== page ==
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How to Enrich Social Connection While Physically Distancing

The phrase “social distancing” has saturated media sources since the onset of the COVID-19 pandemic. Social distancing advice has urged us to stay home as much as possible, avoid gatherings with others and refrain from close contact even on the street to avoid spreading the virus.

The challenge is, we are wired for human connection. Social connection can counter the damaging biological effects of stress and anxiety — both of which are often intensified during times of crisis. Studies on social isolation and loneliness suggest that following social distancing advice for prolonged periods can, for many individuals, increase the risk of physical and emotional harm from inadequate social contact.

So, how can we enrich social connection while still practicing physical distancing? The following practices may help:

  1. Help someone else. The experience of helping another person can help fulfill our need for connection and can reaffirm that we make meaningful contributions to the world. Reach out to neighbours or community members and see how you might be able to help, even in a small way, so long as it meets physical distancing requirements. Examples include shoveling a neighbour’s driveway, picking up groceries for a neighbour in need and leaving them on the doorstep or making a fun video for a friend’s children to give them a surprise during their day.

  2. Pick up the phone, call someone and ask how they’re doing. Hearing a person’s voice is critically important to feeling socially connected. Try not to rely on text and email alone.

  3. Plan remote get-togethers. Set up a coffee date over video chat. Stream a movie or show together using Netflix party. Host a virtual dinner party. Play a game together through an app or online platform, such as Words with Friends 2.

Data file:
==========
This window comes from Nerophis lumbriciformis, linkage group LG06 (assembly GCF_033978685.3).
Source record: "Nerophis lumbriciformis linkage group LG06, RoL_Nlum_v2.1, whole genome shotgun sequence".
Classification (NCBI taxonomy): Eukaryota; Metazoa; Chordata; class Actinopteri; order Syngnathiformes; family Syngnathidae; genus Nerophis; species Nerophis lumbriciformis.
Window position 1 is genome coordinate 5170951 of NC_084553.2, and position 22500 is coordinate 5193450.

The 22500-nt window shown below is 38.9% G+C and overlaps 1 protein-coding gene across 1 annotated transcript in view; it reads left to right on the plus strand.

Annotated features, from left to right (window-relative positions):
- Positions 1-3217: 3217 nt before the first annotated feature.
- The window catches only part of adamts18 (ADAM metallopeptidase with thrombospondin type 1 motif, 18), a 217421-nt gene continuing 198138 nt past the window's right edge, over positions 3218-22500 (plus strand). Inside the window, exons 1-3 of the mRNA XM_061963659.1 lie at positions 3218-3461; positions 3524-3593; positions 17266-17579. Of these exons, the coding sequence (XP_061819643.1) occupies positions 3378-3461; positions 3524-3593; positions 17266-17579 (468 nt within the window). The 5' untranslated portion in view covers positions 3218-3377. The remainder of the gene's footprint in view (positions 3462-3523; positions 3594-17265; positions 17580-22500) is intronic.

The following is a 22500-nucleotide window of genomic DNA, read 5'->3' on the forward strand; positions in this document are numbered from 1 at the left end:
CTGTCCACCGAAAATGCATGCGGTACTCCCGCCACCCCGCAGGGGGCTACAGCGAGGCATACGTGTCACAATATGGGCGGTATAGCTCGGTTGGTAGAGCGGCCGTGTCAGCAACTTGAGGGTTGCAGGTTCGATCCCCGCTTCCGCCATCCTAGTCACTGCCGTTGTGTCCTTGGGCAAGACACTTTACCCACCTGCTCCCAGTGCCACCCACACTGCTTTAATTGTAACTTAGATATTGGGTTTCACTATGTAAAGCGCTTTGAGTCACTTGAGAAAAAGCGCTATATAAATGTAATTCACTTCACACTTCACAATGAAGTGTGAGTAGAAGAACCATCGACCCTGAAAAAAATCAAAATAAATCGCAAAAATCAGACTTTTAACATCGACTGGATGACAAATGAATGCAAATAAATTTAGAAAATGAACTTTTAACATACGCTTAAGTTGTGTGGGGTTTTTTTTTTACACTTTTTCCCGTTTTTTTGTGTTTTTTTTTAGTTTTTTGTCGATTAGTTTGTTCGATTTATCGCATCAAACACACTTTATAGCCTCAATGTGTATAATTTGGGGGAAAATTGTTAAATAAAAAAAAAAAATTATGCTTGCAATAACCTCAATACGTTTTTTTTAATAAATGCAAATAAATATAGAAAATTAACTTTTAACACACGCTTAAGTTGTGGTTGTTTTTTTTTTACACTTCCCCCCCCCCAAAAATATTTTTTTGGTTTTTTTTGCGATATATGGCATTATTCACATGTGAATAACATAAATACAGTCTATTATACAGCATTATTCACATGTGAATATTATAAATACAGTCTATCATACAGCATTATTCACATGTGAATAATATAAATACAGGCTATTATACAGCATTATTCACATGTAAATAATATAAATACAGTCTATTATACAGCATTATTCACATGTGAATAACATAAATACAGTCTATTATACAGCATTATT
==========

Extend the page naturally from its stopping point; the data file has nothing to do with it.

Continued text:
4. Stay connected as a family. If you live with family, find new ways to enjoy family time. You might try an Iron Chef competition, reading books aloud together, watching a movie you’ve always planned on seeing (or an old favourite) or planning activities you’ll do once the crisis is over.

  5. Connect with a therapist. If you are struggling with loneliness or other strong emotions like overwhelming nervousness, lingering sadness, distress or hopelessness, it is important to connect with a professional. Mental health professionals are trained to help people find constructive ways of dealing with anxiety and emotional stress.

To respect physical distancing guidelines, many therapists have temporarily transitioned to teletherapy (i.e., therapy provided via a virtual platform). Teletherapy is a safe and effective substitute for in-person therapy. Living Well Counselling is committed to providing support to clients during these challenging times and uses platforms that comply with the Protected Health Information (PHI) and Health Insurance Portability and Accountability Act (HIPAA) as well as other major psychological associations’ data security guidelines for best practice. If you are unsure about online counselling, we understand. Living Well Counsellors and Psychologists offer a free consulation to all new clients.

Now, more than ever, it is critically important to engage in soul-restoring human connections. Staying socially connected will keep us healthier, happier and more socially responsible as we continue to navigate this crisis together. If you need support, we’re here to help.